If you are just tuning in to the series this is what you’ve missed as far as tasks:
#1 – Create Short and Long Term Goals
#2 – Make a Budget
#3 – Make a List of Highest Priced and Most Used Items
#4 – Create a Low Inventory List and Maintain It
#5 – Create a Sensible Stockpile
$6 – Learn How to Make a Weekly Meal Plan
So we are now finding items on a hot deal, we’ve built up a nice stockpile and we’ve started learning how to make a weekly meal plan. But guess what? Having a meal plan does no good if you aren’t capable of cooking in your kitchen. If your sink is full of dishes, pots and pans fall out when you open your cupboards and finding something in your fridge is like a game of hide and seek, you definitely won’t be motivated to do any home-cooked meals. I’ll be the first to admit this: there have been days where I’ve walked into my kitchen and felt so overwhelmed by the chaos that I immediately called my husband and asked him to pick up a pizza on his way home. It happens.
I think part of the problem is that they make too many awesome kitchen gadgets these days, right? 🙂 There’s a tool for just about everything except something to help keep our kitchens clean. All those gadgets add up to space issues so the first task I’m going to give you is to take a good long look at them and weed out the ones you don’t need. If there are some that you use randomly, you can toss them in a container and store them elsewhere to free up space.
The next task? You are going to keep track of all those things that don’t fit in your dishwasher and clutter up your counter when you have no energy to hand-wash dishes at the end of a long day. Ask yourself if you truly need them or if there’s a dishwasher-safe option you could use instead. This will help reduce your clutter in the long-run.
Then comes the pans. They need to be easily accessible so pick and choose which ones you use the most and eliminate those you don’t. Trust me, you won’t want to cook if you have to battle with them every.single.night.
Move on to your baking cabinet. No one needs 300 cookie cutters. Or 20 mixing bowls. Keep your favorites and put the others in a bin to sell at a garage sale or something. Continue on with this process for the rest of your cabinets.
The last thing you should do is ask yourself if the current set-up of your kitchen works for you? Last year I completely re-arranged where things were in mine. I put the storage containers closer to the fridge. My baking goods were moved by the spot I stood at the most when I mixed up a batch of something. And my pans and spatulas and all that were moved right by my stove. It’s working out much better. Plus, I had fun watching my husband fumbling around trying to find stuff for awhile. 🙂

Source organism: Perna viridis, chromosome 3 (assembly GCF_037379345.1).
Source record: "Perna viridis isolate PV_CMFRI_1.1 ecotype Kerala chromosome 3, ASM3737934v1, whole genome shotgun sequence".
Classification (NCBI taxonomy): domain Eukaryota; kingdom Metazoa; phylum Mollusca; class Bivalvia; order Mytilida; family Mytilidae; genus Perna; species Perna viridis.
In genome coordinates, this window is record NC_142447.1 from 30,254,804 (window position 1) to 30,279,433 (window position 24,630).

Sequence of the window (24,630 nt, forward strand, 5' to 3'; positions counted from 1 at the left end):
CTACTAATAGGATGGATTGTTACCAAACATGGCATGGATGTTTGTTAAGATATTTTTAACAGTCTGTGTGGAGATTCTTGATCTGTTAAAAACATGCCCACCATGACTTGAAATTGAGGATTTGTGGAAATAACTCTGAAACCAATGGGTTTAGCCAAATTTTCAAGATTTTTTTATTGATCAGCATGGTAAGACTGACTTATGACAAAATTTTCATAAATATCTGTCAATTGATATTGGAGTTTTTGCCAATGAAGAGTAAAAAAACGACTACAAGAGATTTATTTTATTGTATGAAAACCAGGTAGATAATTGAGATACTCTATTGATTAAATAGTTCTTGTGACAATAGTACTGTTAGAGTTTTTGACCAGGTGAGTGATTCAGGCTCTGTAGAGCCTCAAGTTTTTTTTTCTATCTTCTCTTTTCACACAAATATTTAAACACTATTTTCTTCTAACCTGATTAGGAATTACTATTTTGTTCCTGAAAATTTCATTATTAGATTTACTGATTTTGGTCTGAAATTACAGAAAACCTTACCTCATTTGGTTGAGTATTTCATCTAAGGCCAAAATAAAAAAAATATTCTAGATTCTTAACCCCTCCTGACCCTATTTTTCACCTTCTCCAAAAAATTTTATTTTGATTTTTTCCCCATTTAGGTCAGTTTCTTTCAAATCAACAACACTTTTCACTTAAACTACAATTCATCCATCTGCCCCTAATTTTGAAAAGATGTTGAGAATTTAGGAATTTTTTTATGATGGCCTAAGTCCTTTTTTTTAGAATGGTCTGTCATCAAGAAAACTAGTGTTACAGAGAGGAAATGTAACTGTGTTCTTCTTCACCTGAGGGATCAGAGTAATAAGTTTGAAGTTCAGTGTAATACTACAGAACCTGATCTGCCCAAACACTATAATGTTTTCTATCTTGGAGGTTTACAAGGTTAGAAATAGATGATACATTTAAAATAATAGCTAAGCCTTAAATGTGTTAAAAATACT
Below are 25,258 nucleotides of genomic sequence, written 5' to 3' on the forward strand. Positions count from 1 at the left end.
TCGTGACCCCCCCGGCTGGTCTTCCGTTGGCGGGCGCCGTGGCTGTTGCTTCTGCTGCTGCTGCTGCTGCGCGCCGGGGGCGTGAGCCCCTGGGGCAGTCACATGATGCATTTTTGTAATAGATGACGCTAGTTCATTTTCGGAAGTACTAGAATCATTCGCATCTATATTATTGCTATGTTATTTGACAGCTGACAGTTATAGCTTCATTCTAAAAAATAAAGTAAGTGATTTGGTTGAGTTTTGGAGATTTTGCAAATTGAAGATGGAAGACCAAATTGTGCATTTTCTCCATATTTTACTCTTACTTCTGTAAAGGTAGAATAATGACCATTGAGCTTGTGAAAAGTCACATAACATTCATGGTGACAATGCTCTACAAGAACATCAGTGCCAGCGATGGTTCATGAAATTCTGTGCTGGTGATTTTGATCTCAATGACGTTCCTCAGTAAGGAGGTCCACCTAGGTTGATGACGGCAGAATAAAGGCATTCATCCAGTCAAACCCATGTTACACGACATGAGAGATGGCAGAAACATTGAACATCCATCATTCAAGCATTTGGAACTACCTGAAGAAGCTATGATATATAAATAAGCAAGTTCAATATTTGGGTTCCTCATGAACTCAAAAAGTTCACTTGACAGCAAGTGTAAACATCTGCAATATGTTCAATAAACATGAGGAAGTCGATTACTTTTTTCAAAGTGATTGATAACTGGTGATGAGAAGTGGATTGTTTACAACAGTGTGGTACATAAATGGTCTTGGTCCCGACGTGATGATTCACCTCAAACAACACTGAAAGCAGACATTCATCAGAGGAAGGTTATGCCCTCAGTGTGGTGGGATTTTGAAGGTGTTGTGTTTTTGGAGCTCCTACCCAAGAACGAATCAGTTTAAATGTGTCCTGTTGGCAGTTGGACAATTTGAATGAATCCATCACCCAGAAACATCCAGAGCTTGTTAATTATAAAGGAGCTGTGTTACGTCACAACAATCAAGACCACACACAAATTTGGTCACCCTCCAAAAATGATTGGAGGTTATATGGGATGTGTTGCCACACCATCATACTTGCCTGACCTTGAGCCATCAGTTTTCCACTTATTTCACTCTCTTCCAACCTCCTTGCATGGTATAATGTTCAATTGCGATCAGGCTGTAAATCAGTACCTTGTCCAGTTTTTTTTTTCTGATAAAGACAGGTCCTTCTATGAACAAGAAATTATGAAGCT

If you do a lot of homemade cooking, I recommend getting these Wall-Mounted Spice Racks. I have one in my kitchen for my most-used spices and two in my pantry for lesser-used ones. They are all in alphabetical order and it’s a breeze when it comes time to cook or when I need to see which ones I’m getting low on. There’s no more digging around searching for paprika only to find out it’s empty!
And I saved the best for last–your fridge/freezer. I look at my fridge as a place where things go to hide and mold, if I’m not careful. A few months ago I ordered some great organizational shelves to double my fridge space and it’s been a lot easier to keep track of everything. Now when I was talking about making that low inventory list and told you to wait on the fridge it would come soon….this is it. This is when you are going to tackle cleaning it out, organizing it and making notes of what you need to buy. Don’t forget to check condiments as those expiration dates sneak by us fast! Take time to pull everything out of your freezer, too, and put it back in a more organized way. Anything that isn’t labeled and looks like a science project needs to go!
I cannot even begin to tell you how much I enjoy cooking more now that my kitchen isn’t a battle as far as being organized and clean. In the end you may find that you will enjoy it more too once you get yours set-up in a way that’s more fitting to your cooking habits.
1) Go through your kitchen gadgets and weed out those that only cause extra clutter.
2) Try to eliminate things that aren’t dishwasher safe or only cause you excess time when hand-washing dishes. Some pans might not fit this rule if you use them a lot.
3) Eliminate any pans that are only taking up space. You should keep only the ones you truly use!
4) Go through your baking supply cupboards and get rid of duplicates and re-organize.
5) Make sure your kitchen is set-up in a manner that allows the best accessibility for how you cook/bake.
6) Take time to clean out your fridge/freezer, toss out anything expired, re-organize and make notes of things you need to purchase.
When I got my kitchen set-up better it was almost like a cleansing process eliminating so much dinnertime stress!
How Does This Save Me Money?
1) You’ll be more likely to cook more meals at home if your kitchen is a warm and welcoming place and not something to battle. Add up all the money you spend each month on fast-food and/or carryout and it might surprise you!
2) You might bake more if you aren’t digging through duplicates upon duplicates of gadgets and things.
3) You won’t be throwing money away because things went bad in your fridge.
4) You might be able to freeze more in-season items at a better price if you have the freezer space to do so.
I’m hoping that if it isn’t already that you’ll take some time to make your kitchen a place that you can feel comfortable in and where you can make some great family memories by cooking and eating together each night! Stay tuned for more in this series this week!